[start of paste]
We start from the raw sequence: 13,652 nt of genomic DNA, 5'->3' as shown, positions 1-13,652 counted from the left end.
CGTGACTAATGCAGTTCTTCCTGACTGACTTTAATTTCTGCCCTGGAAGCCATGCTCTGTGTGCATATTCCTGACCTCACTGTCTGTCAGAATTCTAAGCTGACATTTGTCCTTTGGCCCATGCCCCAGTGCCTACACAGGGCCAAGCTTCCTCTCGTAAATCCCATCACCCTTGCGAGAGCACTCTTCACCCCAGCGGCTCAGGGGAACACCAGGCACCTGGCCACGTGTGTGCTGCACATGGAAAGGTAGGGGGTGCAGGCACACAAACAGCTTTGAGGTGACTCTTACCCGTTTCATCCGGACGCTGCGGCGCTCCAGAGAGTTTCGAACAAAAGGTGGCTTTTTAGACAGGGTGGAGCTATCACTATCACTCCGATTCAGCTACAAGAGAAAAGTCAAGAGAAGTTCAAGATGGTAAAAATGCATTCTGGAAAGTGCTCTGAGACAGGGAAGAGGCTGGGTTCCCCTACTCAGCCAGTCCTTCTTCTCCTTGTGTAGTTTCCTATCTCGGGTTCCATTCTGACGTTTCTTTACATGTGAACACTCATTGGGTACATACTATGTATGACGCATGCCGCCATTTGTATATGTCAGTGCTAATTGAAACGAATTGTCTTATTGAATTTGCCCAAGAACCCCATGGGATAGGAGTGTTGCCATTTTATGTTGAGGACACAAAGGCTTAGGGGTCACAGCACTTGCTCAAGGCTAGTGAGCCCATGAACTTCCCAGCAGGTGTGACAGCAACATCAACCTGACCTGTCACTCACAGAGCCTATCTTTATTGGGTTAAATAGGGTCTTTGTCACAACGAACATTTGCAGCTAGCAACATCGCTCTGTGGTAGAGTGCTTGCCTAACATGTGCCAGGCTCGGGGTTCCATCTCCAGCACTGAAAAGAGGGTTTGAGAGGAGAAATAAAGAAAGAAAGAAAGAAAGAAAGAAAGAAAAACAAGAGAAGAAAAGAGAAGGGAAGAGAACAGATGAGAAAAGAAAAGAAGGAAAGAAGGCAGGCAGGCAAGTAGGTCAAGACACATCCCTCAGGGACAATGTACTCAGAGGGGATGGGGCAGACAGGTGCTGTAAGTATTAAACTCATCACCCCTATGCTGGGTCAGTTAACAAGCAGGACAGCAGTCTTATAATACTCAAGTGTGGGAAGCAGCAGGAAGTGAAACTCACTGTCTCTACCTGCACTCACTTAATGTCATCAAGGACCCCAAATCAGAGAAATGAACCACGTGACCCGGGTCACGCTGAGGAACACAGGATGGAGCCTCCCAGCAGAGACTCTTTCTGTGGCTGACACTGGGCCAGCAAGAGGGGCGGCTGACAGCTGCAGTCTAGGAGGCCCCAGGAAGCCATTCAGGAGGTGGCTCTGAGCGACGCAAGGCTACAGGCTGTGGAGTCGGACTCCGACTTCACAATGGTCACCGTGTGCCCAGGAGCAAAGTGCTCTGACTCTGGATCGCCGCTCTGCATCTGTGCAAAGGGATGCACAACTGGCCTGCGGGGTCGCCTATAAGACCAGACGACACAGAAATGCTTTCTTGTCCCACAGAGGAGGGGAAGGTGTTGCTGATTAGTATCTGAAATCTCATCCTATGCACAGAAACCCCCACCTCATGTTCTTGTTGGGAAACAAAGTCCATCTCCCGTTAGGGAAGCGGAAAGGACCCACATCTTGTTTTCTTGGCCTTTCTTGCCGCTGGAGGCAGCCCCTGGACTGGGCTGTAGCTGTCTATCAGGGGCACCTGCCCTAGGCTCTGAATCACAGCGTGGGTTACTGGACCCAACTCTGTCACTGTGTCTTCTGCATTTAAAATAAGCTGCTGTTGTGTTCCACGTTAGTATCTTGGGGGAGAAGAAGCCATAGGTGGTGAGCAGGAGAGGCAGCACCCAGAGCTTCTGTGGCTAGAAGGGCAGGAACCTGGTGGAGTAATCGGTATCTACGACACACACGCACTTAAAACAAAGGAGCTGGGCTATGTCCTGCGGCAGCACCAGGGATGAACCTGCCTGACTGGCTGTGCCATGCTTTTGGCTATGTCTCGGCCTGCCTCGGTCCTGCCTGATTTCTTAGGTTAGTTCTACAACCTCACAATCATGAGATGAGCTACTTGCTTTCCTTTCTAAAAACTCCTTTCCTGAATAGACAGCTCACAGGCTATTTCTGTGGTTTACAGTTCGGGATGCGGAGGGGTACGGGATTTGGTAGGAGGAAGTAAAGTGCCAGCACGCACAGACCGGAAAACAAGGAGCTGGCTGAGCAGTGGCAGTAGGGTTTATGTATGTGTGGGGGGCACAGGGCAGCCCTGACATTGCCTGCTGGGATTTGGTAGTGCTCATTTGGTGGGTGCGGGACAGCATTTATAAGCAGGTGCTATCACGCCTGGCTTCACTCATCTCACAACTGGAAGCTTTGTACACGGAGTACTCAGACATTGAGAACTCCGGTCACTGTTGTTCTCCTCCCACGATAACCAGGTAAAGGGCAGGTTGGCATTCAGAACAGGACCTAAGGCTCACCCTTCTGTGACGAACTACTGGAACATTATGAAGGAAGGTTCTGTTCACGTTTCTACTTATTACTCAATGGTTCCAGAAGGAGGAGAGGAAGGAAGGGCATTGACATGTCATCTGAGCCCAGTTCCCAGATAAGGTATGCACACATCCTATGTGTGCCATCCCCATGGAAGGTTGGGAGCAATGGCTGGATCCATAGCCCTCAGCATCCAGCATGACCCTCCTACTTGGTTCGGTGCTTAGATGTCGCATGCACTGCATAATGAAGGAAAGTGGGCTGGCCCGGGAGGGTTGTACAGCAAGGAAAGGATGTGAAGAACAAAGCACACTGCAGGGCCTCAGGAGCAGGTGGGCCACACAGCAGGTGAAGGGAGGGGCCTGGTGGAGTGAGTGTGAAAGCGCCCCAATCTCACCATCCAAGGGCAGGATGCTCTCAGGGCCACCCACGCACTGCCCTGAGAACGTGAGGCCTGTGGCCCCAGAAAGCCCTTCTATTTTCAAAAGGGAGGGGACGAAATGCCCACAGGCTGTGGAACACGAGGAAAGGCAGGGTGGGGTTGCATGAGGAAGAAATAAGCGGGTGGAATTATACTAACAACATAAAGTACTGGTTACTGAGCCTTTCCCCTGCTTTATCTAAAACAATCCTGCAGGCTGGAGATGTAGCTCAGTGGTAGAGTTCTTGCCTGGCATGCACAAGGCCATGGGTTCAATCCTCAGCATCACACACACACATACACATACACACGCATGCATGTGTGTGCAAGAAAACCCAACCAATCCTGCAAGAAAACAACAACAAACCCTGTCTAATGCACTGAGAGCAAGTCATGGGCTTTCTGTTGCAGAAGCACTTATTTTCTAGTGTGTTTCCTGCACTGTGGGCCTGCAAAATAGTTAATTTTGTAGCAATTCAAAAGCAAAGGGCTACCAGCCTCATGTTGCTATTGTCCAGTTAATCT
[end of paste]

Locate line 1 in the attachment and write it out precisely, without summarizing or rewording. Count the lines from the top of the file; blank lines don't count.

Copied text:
We start from the raw sequence: 13,652 nt of genomic DNA, 5'->3' as shown, positions 1-13,652 counted from the left end.